Unsupported browser

For a better experience please update your browser to its latest version.

Your browser appears to have cookies disabled. For the best experience of this website, please enable cookies in your browser

We'll assume we have your consent to use cookies, for example so you won't need to log in each time you visit our site.
Learn more

Student Shows 2015: Sheffield Hallam University

  • Comment

Paul Testa takes a look at Sheffield Hallam University’s end-of-year show

The Sheffield Hallam University Architecture and Architectural Technology degree show is a low-key affair that doesn’t immediately shout quality, but on closer inspection there is some varied and beautiful work on display that makes a visit well worth the effort. Very positively, the show exhibits a rooting in context that engenders an impression of projects about people and place rather than object making.

There is an obviously steep learning curve from the start of undergraduate study; SHU simply can’t recruit like more prestigious schools yet the final undergraduate year output closes this gap considerably with some complex buildings being delivered with spirit and graphic clarity. The MArch projects, also well grounded in place, give nothing away to the fact that it’s a part-time only course and show there can be great success in other models of learning.

The tutors for the undergraduate modules should be congratulated for the trajectory of the students leaving this course with some excellent work being exhibited by a number of students, notably Robert Makey and Sam Walters, for their responses to ‘A question of Identity – A museum for Berwick-Upon-Tweed’.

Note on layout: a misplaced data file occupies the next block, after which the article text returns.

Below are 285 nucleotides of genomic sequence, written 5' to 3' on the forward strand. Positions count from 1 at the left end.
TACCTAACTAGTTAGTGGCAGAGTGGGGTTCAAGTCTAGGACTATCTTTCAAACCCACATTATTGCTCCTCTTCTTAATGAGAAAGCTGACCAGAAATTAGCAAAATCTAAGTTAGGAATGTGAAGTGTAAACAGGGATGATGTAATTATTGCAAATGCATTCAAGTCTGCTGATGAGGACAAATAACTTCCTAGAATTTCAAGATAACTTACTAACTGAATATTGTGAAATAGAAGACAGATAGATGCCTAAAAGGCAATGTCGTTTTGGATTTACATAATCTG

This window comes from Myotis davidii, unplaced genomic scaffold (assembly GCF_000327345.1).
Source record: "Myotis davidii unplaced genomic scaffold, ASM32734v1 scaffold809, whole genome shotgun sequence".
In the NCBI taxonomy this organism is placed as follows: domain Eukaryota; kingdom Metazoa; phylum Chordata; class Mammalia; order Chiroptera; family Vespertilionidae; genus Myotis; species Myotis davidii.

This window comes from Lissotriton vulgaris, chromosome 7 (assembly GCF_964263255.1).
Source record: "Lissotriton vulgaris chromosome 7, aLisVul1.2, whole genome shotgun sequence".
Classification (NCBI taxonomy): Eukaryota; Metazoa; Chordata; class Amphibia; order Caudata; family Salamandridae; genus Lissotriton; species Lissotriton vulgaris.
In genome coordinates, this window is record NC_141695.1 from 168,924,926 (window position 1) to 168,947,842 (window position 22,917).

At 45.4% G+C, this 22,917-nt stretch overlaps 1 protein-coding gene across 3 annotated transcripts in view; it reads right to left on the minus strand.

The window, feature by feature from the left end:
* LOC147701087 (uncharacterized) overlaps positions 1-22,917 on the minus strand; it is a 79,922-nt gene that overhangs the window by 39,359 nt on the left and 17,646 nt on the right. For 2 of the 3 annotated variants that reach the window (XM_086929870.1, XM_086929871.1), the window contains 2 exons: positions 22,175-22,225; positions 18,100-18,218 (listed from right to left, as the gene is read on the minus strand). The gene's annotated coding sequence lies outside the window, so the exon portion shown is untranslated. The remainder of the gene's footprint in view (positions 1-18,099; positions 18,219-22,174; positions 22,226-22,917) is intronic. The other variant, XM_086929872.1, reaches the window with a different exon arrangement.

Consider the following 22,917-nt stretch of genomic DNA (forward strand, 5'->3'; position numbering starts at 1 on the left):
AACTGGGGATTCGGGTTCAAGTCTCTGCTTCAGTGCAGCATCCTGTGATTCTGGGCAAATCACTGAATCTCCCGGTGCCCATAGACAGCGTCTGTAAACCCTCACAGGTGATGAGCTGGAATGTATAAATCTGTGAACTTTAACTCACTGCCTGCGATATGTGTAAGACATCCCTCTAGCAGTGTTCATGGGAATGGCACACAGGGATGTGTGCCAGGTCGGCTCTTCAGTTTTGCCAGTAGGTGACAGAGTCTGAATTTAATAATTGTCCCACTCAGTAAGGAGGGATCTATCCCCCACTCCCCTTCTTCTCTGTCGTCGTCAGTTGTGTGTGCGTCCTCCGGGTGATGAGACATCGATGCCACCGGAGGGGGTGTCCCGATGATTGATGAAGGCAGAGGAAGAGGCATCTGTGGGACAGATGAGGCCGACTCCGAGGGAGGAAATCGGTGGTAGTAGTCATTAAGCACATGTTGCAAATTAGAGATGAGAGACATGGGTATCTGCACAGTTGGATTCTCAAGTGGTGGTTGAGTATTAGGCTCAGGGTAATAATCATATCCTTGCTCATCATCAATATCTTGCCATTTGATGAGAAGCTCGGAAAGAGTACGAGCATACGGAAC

The three-year MArch course is arranged by year group rather than unit, although there are plans to change this next year. The energy and diversity of exploration and output demonstrated in the fourth year work bodes extremely well for this course development. In their work, based on a collaborative investigation into the Park Hill site, it was hugely enjoyable to see such a breadth of design proposition and output style. From the thoroughly investigated and confidently presented ‘The Park Hill Peleton’, by Chris Brownley, to the exquisitely drawn ‘A Journey to the Underworld’, by Sam Hadfield.

Paul Testa, founder, Paul Testa Architecture


  • Comment

Have your say

You must sign in to make a comment

Please remember that the submission of any material is governed by our Terms and Conditions and by submitting material you confirm your agreement to these Terms and Conditions.

Links may be included in your comments but HTML is not permitted.